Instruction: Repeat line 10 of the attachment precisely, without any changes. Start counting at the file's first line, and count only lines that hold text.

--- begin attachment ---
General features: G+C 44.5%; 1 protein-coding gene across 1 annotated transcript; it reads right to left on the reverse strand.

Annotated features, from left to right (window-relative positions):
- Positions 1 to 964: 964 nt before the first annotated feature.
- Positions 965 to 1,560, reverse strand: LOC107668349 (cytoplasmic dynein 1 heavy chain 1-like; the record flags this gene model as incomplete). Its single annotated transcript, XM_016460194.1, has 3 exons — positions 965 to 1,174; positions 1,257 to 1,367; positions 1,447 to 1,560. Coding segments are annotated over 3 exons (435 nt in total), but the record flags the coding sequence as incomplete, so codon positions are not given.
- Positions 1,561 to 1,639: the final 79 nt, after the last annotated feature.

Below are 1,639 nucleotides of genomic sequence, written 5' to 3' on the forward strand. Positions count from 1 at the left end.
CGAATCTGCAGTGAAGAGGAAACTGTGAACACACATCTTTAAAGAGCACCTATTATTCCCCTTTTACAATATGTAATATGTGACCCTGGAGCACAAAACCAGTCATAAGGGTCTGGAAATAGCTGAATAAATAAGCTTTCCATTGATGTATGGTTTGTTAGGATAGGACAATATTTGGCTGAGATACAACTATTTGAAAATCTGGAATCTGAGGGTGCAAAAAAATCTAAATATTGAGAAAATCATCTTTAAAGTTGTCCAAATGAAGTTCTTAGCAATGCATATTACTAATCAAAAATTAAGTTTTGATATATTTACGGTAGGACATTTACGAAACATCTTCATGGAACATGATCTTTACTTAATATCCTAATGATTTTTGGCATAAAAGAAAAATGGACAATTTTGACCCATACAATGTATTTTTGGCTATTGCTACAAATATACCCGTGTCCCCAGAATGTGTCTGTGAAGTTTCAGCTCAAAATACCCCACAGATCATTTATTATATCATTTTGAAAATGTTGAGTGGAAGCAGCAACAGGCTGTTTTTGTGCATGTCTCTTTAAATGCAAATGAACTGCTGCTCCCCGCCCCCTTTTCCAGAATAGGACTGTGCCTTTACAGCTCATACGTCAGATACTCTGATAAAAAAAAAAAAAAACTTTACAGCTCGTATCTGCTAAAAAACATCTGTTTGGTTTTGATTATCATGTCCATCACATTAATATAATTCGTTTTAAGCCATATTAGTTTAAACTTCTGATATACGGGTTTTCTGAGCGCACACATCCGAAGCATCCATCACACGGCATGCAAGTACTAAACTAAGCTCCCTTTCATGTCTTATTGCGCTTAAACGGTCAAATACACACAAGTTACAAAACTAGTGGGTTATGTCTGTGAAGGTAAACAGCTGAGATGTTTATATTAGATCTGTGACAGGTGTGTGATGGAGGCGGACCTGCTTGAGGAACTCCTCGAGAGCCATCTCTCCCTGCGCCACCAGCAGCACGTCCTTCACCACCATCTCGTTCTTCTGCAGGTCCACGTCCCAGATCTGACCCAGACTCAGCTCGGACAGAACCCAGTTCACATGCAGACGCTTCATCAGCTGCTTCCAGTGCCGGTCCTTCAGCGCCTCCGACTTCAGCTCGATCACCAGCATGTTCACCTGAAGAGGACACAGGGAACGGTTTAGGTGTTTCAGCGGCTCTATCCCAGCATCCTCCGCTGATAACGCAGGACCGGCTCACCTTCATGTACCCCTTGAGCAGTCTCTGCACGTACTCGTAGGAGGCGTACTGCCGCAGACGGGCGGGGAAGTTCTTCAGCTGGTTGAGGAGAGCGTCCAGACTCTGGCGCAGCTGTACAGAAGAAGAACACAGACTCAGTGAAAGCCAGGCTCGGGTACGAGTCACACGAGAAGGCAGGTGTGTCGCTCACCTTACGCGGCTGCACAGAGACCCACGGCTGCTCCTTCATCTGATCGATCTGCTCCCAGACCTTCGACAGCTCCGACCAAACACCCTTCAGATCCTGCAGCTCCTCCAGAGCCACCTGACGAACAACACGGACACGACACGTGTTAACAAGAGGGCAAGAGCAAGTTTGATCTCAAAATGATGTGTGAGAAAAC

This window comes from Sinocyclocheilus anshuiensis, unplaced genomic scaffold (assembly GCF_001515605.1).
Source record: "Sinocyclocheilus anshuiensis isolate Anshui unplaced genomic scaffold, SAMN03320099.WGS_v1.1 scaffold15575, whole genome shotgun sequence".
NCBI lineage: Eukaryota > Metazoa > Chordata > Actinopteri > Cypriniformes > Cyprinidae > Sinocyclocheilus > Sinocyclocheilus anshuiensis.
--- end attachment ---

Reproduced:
NCBI lineage: Eukaryota > Metazoa > Chordata > Actinopteri > Cypriniformes > Cyprinidae > Sinocyclocheilus > Sinocyclocheilus anshuiensis.